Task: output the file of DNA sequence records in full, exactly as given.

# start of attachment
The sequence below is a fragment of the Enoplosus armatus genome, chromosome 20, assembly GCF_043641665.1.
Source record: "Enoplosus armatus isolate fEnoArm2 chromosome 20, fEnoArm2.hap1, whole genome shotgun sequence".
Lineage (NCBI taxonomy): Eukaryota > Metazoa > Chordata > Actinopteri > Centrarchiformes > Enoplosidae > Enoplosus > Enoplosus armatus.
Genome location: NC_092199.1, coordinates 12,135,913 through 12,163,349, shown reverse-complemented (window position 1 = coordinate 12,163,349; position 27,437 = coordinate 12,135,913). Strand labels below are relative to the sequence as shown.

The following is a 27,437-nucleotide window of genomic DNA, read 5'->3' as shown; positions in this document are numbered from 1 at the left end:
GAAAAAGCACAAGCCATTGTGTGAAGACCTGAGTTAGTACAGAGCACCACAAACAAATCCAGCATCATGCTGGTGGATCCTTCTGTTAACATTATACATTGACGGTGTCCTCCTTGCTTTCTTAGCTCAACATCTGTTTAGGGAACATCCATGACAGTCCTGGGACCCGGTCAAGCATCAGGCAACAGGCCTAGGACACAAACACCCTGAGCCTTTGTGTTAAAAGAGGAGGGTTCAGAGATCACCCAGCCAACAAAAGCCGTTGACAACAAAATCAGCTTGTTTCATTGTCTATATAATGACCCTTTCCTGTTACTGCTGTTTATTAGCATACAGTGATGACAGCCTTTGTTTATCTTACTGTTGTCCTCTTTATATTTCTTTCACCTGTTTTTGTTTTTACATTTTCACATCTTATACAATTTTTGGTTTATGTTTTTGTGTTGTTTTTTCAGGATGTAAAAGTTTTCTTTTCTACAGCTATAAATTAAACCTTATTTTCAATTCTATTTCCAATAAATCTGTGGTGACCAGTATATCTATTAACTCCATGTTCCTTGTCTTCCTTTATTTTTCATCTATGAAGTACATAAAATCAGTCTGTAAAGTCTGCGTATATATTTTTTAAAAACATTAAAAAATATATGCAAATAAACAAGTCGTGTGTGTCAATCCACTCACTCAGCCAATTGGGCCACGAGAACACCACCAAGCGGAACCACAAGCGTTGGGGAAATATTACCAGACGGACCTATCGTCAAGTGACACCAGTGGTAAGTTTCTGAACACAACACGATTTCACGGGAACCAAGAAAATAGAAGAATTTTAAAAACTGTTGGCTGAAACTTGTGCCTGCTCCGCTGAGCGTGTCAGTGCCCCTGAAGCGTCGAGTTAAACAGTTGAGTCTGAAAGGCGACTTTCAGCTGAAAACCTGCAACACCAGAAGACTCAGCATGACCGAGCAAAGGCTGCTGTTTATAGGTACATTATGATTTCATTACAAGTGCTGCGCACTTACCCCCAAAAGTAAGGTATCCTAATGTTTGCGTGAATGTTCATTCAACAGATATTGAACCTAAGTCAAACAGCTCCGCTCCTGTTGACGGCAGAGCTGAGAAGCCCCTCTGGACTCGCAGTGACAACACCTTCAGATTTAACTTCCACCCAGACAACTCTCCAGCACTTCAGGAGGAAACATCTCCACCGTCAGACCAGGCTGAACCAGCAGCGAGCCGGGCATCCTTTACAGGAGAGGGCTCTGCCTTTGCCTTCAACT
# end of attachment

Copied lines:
The sequence below is a fragment of the Enoplosus armatus genome, chromosome 20, assembly GCF_043641665.1.
Source record: "Enoplosus armatus isolate fEnoArm2 chromosome 20, fEnoArm2.hap1, whole genome shotgun sequence".
Lineage (NCBI taxonomy): Eukaryota > Metazoa > Chordata > Actinopteri > Centrarchiformes > Enoplosidae > Enoplosus > Enoplosus armatus.
Genome location: NC_092199.1, coordinates 12,135,913 through 12,163,349, shown reverse-complemented (window position 1 = coordinate 12,163,349; position 27,437 = coordinate 12,135,913). Strand labels below are relative to the sequence as shown.

The following is a 27,437-nucleotide window of genomic DNA, read 5'->3' as shown; positions in this document are numbered from 1 at the left end:
GAAAAAGCACAAGCCATTGTGTGAAGACCTGAGTTAGTACAGAGCACCACAAACAAATCCAGCATCATGCTGGTGGATCCTTCTGTTAACATTATACATTGACGGTGTCCTCCTTGCTTTCTTAGCTCAACATCTGTTTAGGGAACATCCATGACAGTCCTGGGACCCGGTCAAGCATCAGGCAACAGGCCTAGGACACAAACACCCTGAGCCTTTGTGTTAAAAGAGGAGGGTTCAGAGATCACCCAGCCAACAAAAGCCGTTGACAACAAAATCAGCTTGTTTCATTGTCTATATAATGACCCTTTCCTGTTACTGCTGTTTATTAGCATACAGTGATGACAGCCTTTGTTTATCTTACTGTTGTCCTCTTTATATTTCTTTCACCTGTTTTTGTTTTTACATTTTCACATCTTATACAATTTTTGGTTTATGTTTTTGTGTTGTTTTTTCAGGATGTAAAAGTTTTCTTTTCTACAGCTATAAATTAAACCTTATTTTCAATTCTATTTCCAATAAATCTGTGGTGACCAGTATATCTATTAACTCCATGTTCCTTGTCTTCCTTTATTTTTCATCTATGAAGTACATAAAATCAGTCTGTAAAGTCTGCGTATATATTTTTTAAAAACATTAAAAAATATATGCAAATAAACAAGTCGTGTGTGTCAATCCACTCACTCAGCCAATTGGGCCACGAGAACACCACCAAGCGGAACCACAAGCGTTGGGGAAATATTACCAGACGGACCTATCGTCAAGTGACACCAGTGGTAAGTTTCTGAACACAACACGATTTCACGGGAACCAAGAAAATAGAAGAATTTTAAAAACTGTTGGCTGAAACTTGTGCCTGCTCCGCTGAGCGTGTCAGTGCCCCTGAAGCGTCGAGTTAAACAGTTGAGTCTGAAAGGCGACTTTCAGCTGAAAACCTGCAACACCAGAAGACTCAGCATGACCGAGCAAAGGCTGCTGTTTATAGGTACATTATGATTTCATTACAAGTGCTGCGCACTTACCCCCAAAAGTAAGGTATCCTAATGTTTGCGTGAATGTTCATTCAACAGATATTGAACCTAAGTCAAACAGCTCCGCTCCTGTTGACGGCAGAGCTGAGAAGCCCCTCTGGACTCGCAGTGACAACACCTTCAGATTTAACTTCCACCCAGACAACTCTCCAGCACTTCAGGAGGAAACATCTCCACCGTCAGACCAGGCTGAACCAGCAGCGAGCCGGGCATCCTTTACAGGAGAGGGCTCTGCCTTTGCCTTCAACT